Three twins separated at birth that grow miles away from each other, in different environments and families, without knowing anything about each other. Then, life makes one discover and find another and the two together find the third. In the United States, the true story of the three twins that fate brought together finds space in all the newspapers, the three now men become famous, make appearances in movies and open restaurants.
What better thing to adapt for a film that could be a breath of fresh air, a source of good feelings for those who leave the cinema after seeing it? And in fact it is these days in American theaters Three Identical Strangers, a documentary directed by Tim Wardle that tells the extraordinary meeting of the three, but unfortunately also the dramatic evolution of their history, with the result that the film becomes more than anything else a cue of reflection on human nature and leaves a sense of bitterness rather than well-being.
Made through the stories of the protagonists, witnesses of this incredible story and repertoire images, Wardle’s documentary begins to tell the story from 1980, when Robert Shafran, nineteen, enrolled at Sullivan County Community College, in New York State . As often happens to many students on the first day of university, the sense of insecurity and embarrassment prevails over the ailment, so Robert would like to be noticed as little as possible, go unnoticed. And yet, the exact opposite happens to him: everyone smiles, says hello, asks him how he is. But they call him Eddy, because it’s Eddy Galland who swapped him, a student who had been in that College until recently.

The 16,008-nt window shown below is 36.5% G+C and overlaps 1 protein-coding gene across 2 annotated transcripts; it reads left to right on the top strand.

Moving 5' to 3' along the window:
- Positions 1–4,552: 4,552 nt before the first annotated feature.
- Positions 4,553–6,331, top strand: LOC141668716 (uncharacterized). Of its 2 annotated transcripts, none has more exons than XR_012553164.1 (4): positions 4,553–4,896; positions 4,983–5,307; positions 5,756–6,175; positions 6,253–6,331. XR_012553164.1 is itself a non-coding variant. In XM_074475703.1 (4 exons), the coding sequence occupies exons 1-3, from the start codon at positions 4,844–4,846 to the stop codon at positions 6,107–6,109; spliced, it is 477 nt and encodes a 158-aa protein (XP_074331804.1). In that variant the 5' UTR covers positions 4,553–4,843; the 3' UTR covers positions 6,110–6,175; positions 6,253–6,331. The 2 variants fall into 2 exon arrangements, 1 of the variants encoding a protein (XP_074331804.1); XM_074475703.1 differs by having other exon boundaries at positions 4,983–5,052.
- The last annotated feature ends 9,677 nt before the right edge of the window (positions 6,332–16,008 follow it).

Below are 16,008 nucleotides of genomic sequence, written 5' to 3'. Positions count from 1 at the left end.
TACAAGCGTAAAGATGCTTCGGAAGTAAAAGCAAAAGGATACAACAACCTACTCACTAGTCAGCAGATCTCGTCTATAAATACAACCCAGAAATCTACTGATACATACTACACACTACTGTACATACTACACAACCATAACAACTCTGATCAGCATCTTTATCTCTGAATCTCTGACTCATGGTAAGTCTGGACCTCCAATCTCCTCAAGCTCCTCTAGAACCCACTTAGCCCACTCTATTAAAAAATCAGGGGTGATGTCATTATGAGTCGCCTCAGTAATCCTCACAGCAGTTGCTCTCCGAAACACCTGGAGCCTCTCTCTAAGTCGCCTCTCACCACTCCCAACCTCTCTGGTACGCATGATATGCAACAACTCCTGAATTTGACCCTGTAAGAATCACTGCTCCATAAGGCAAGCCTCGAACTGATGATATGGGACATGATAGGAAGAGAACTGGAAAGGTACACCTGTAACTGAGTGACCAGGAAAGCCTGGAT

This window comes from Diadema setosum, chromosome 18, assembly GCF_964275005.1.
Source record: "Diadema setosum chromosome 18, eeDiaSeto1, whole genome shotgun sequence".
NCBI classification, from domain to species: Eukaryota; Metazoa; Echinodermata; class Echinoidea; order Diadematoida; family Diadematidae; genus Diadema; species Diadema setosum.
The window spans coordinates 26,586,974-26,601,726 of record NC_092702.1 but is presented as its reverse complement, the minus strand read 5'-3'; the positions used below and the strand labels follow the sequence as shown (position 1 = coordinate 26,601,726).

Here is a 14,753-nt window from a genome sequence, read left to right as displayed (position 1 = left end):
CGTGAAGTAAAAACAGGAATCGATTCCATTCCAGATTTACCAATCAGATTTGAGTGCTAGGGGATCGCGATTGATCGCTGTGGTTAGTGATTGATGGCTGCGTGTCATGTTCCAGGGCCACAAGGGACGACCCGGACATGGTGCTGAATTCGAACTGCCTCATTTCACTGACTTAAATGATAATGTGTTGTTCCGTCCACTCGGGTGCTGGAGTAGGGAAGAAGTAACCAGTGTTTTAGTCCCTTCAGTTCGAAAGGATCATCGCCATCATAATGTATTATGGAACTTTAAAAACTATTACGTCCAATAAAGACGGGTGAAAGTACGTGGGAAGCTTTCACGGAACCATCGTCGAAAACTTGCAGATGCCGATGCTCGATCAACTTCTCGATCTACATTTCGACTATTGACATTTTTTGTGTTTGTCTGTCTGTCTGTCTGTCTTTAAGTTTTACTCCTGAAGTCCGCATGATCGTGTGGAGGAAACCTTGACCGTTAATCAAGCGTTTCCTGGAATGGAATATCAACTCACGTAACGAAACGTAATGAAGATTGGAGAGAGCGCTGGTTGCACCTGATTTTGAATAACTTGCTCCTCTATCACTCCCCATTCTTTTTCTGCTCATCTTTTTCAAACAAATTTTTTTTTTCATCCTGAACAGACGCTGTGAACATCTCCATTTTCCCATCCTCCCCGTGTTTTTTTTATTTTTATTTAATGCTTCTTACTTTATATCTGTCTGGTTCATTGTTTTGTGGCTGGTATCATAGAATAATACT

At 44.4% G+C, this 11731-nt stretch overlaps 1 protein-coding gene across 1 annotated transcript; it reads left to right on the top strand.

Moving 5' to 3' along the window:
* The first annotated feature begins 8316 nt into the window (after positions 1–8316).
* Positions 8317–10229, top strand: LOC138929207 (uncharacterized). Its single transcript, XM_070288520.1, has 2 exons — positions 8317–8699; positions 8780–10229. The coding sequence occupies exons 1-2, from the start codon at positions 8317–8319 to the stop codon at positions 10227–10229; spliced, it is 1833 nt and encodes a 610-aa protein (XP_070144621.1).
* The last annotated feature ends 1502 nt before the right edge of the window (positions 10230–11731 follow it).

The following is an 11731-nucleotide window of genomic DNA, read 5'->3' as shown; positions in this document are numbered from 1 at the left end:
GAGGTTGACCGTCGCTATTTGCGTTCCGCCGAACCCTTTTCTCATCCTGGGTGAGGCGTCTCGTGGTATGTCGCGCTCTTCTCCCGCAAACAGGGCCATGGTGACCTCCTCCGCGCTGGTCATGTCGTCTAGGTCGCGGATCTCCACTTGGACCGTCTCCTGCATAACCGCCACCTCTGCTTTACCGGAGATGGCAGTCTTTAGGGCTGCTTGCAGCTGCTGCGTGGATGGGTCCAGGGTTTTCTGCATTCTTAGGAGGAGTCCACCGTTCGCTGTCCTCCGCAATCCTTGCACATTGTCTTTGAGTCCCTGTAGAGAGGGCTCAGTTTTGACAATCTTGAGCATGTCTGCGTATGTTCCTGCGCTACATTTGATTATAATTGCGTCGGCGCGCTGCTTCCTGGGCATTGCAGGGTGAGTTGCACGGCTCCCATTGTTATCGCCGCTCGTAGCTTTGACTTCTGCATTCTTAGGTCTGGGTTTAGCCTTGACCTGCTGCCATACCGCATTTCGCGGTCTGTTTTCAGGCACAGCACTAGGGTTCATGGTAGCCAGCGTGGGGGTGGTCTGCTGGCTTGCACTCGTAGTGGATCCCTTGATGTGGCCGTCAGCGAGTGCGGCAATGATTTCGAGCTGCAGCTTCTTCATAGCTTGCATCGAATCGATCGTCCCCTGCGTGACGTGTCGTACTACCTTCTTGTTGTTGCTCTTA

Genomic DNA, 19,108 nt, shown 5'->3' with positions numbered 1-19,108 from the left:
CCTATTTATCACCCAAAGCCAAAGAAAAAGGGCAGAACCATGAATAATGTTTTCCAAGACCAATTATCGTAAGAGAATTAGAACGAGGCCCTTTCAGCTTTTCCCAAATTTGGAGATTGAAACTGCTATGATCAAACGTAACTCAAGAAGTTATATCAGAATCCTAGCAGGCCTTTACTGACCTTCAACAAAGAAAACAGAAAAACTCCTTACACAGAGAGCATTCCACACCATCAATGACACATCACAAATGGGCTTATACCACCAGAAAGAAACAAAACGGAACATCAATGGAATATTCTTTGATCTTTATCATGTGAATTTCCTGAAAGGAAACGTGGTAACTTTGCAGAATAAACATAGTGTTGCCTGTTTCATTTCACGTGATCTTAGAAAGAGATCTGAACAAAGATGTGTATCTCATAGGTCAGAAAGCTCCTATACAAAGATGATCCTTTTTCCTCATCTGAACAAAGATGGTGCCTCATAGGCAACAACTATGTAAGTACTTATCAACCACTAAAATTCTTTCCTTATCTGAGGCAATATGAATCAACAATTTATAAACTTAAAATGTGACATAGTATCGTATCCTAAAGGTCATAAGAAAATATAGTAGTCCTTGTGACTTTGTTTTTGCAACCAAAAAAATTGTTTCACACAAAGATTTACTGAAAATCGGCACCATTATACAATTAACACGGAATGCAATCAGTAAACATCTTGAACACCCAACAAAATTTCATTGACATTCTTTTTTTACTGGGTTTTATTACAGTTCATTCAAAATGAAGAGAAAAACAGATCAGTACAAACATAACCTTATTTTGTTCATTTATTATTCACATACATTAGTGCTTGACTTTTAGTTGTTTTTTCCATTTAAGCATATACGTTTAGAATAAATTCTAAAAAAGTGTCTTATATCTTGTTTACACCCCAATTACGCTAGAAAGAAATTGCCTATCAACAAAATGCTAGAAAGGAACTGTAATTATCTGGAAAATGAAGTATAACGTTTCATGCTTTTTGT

It will be Michael Domitz, Robert’s roommate, to explain the misunderstanding to the newcomer: same curly and black hair, same mouth, same smile. Even the same physicist, Robert and Eddy are both tall and broad-shouldered. When Robert then learns that Eddy’s birthday is July 12, 1961, he realizes that it’s not just a matter of coincidences, Eddy is his twin brother. The two were separated at birth and their cases were then managed by the agency Louise Wise Services.
But now fate has made them rediscover and their, so far, beautiful story is told by all the newspapers and local television networks. This is how a Queens lady discovers that the twins are not two, but three and the third is her adopted son David. The three, gathered, are celebrated by half the United States, appear on the covers of magazines, are photographed by Annie Leibovitz and participate, for a cameo, also in Cercasi Susan desperately, the film with Madonna and Rosanna Arquette. In New York their restaurant, Triplets becomes a trendy place.
Why, however, no one, not even the adoptive parents, had been told the truth? Lawrence Wright is the New Yorker journalist, Pulitzer Prize, who will help the twins back in time and discover that they are the three survivors of a quadrigemellar birth. Wright tells this part of the story, which is the dramatic part, in the documentary Three Identical Strangers: the newborns were the guinea pigs of the psychiatric experiments Peter Neubauer and Viola Bernard, whose goals were to understand in this way how individuals with the same genes they would be behaving in different environments.
Robert, Eddy and David were then entrusted to three families of different social classes, with the complicity of the adoption agency, Louise Wise Services, which, however, now reported, claims to have never learned anything about the experiments.
Eddy took his own life in 1995, he suffered from depression, but many argue that having discovered that he had been the guinea pig of an experiment throughout his life led him to take this tragic decision. Dr. Neubauer died in 2008. Not being able to ask questions, for his documentary Wardle, Natasha Josefowitz, the former assistant, now in her ninety years old, intervenes in the psychiatrist who has followed him in all his experiments. The woman tries to convince director and audience that what we have become in life, what we have done, has depended on our genes.
It is with the intention of proving this that psychiatrists have separated the twins, making them grow into different realities and going to find them (like other separated twins) each year to test them. It is the opposite theory to that according to which almost everything we are depends on the nature and environment in which we live. Tim Wardle gives space to both theses without supporting either of them.